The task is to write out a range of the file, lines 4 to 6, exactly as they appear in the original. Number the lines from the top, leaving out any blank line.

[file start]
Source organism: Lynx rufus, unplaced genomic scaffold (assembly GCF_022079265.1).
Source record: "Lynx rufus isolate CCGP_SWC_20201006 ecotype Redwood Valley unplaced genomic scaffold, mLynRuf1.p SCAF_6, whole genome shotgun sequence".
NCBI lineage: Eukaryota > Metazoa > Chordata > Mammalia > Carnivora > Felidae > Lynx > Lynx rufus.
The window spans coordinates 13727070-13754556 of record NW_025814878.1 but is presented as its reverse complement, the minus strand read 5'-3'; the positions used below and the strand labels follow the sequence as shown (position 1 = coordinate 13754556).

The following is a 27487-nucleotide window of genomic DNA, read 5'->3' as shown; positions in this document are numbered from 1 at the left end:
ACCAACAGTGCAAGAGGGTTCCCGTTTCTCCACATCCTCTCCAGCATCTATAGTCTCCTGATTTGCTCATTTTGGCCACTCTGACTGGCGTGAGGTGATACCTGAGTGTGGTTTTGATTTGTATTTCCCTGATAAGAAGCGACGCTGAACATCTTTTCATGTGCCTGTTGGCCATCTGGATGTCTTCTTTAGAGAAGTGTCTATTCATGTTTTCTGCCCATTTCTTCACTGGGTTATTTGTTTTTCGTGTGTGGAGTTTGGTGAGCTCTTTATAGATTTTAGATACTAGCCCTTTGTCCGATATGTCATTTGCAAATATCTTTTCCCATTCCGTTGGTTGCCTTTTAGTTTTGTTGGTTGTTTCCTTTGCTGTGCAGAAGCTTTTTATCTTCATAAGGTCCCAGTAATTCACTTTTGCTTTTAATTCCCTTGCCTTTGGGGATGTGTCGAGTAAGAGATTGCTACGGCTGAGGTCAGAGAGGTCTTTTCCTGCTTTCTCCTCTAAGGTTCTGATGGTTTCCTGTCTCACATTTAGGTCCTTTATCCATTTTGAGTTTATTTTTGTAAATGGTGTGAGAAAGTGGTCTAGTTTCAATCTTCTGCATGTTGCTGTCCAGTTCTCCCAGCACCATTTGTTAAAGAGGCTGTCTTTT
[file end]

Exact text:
The window spans coordinates 13727070-13754556 of record NW_025814878.1 but is presented as its reverse complement, the minus strand read 5'-3'; the positions used below and the strand labels follow the sequence as shown (position 1 = coordinate 13754556).

The following is a 27487-nucleotide window of genomic DNA, read 5'->3' as shown; positions in this document are numbered from 1 at the left end:
ACCAACAGTGCAAGAGGGTTCCCGTTTCTCCACATCCTCTCCAGCATCTATAGTCTCCTGATTTGCTCATTTTGGCCACTCTGACTGGCGTGAGGTGATACCTGAGTGTGGTTTTGATTTGTATTTCCCTGATAAGAAGCGACGCTGAACATCTTTTCATGTGCCTGTTGGCCATCTGGATGTCTTCTTTAGAGAAGTGTCTATTCATGTTTTCTGCCCATTTCTTCACTGGGTTATTTGTTTTTCGTGTGTGGAGTTTGGTGAGCTCTTTATAGATTTTAGATACTAGCCCTTTGTCCGATATGTCATTTGCAAATATCTTTTCCCATTCCGTTGGTTGCCTTTTAGTTTTGTTGGTTGTTTCCTTTGCTGTGCAGAAGCTTTTTATCTTCATAAGGTCCCAGTAATTCACTTTTGCTTTTAATTCCCTTGCCTTTGGGGATGTGTCGAGTAAGAGATTGCTACGGCTGAGGTCAGAGAGGTCTTTTCCTGCTTTCTCCTCTAAGGTTCTGATGGTTTCCTGTCTCACATTTAGGTCCTTTATCCATTTTGAGTTTATTTTTGTAAATGGTGTGAGAAAGTGGTCTAGTTTCAATCTTCTGCATGTTGCTGTCCAGTTCTCCCAGCACCATTTGTTAAAGAGGCTGTCTTTT